WHEN SITTING




     ACTION GOAL #1: Adjust the seat pan height so that

     a. Your feet rest comfortably flat on the floor,
        or on a footrest.
     b. Your knees are slightly lower than your hips.




IF YOU SEE THIS . . .            TRY THIS . . .




                                                                  OR



Your feet do not rest             Lower the chair until your           Use a footrest.
comfortably flat on the floor.    feet rest comfortably flat on
                                  the floor.




IF YOU SEE THIS . . .            TRY THIS . . .




Your feet rest on the floor,     Raise the chair until your
but your knees are higher        hips are slightly higher than
than your hips.                  your knees.


                                                                                                11
                                                                                                9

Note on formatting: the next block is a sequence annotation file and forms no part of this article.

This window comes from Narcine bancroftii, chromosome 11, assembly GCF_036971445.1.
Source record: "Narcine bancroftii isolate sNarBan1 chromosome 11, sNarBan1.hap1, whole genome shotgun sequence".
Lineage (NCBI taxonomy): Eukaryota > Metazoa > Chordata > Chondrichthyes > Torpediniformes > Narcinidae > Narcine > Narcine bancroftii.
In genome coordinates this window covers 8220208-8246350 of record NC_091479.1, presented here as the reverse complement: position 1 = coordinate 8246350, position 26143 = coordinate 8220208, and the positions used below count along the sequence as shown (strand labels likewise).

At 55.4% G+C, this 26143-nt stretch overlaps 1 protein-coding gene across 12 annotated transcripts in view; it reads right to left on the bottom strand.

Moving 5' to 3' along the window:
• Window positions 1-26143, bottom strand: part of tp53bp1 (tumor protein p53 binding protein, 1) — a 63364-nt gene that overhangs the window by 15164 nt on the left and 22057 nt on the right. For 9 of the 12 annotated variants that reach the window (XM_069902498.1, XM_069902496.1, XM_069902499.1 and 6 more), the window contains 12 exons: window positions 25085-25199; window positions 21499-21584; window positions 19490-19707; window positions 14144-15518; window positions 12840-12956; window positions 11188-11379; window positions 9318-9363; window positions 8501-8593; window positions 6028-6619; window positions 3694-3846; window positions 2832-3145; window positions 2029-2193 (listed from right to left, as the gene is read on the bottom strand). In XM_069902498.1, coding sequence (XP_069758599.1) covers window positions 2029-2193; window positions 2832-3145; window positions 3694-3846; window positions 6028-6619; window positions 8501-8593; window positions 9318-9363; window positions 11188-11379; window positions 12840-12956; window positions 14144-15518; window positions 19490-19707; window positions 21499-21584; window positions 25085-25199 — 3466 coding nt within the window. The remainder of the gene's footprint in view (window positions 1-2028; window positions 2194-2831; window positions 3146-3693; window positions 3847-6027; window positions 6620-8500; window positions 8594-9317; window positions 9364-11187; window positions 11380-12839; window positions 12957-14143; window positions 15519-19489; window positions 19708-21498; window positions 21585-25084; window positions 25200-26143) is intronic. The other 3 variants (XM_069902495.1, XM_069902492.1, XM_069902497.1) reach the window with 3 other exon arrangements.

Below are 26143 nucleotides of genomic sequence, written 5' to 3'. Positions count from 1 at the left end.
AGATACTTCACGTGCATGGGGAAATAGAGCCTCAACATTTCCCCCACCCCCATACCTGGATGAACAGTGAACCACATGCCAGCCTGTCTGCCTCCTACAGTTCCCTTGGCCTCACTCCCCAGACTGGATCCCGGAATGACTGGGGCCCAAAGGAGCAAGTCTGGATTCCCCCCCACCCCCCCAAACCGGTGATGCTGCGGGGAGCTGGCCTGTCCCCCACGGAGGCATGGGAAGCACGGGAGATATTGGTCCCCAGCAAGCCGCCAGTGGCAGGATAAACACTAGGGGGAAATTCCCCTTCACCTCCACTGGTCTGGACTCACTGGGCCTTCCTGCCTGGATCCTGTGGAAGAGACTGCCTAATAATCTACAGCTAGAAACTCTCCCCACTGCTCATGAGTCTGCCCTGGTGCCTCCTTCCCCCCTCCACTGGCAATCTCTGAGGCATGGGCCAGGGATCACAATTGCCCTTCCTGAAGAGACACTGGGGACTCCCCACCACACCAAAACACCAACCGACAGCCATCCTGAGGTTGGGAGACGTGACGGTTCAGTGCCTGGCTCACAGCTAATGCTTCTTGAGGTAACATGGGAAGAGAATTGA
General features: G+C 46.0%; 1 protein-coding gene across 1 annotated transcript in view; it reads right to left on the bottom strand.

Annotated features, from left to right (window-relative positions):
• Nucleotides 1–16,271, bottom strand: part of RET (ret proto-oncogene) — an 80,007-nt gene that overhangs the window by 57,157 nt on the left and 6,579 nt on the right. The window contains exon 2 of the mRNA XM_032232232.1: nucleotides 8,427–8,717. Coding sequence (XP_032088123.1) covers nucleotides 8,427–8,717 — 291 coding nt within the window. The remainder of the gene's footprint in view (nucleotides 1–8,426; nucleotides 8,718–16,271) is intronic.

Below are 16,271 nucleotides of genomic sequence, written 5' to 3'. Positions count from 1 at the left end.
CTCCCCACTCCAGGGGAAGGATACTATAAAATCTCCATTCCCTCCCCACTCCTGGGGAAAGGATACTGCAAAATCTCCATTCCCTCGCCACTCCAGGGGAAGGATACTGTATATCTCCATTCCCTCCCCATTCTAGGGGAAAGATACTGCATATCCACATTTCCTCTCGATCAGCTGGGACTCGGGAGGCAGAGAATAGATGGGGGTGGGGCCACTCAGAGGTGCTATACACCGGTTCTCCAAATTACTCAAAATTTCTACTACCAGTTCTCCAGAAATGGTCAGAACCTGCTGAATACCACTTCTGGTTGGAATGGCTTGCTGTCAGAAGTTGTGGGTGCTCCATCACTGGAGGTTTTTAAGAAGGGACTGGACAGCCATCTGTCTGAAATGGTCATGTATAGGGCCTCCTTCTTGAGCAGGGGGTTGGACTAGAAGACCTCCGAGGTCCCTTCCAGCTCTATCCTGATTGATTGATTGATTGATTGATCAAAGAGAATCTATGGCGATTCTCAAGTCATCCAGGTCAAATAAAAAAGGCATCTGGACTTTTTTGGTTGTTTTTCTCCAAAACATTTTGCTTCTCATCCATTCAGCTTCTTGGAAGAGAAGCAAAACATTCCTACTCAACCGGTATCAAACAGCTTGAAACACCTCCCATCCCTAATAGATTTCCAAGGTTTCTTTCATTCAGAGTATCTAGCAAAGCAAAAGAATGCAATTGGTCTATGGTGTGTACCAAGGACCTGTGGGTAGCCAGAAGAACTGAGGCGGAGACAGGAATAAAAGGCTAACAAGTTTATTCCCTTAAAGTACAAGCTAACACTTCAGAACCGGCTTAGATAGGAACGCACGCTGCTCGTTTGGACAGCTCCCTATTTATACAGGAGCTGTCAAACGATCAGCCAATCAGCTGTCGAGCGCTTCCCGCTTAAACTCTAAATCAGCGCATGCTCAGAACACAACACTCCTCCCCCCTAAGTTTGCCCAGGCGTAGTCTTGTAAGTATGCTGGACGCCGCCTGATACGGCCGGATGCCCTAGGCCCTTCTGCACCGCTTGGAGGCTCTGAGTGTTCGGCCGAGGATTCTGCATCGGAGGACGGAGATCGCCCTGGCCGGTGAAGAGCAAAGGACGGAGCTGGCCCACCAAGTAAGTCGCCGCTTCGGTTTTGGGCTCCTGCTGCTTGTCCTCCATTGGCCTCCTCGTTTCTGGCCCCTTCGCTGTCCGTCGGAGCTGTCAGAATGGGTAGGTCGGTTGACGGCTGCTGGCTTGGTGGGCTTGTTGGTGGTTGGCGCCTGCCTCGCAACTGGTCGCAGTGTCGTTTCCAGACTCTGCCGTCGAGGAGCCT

COMPUTER ERGONOMICS GUIDE




        ACTION GOAL #2: Adjust the seat pan depth so
        that there is a 2– 4-inch gap between the back of your
        knees and the front edge of the chair when your back
        is against the chair.




     IF YOU SEE THIS . . .                      TRY THIS . . .




     There is more than 4 inches                Slide the seat out (forward) to make it deeper and provide
     between the front edge of the              more support.
     seat pan and the back of your
     knees.                                                 OR




                                                Use a chair with a seat pan that has a 2- to 4-inch gap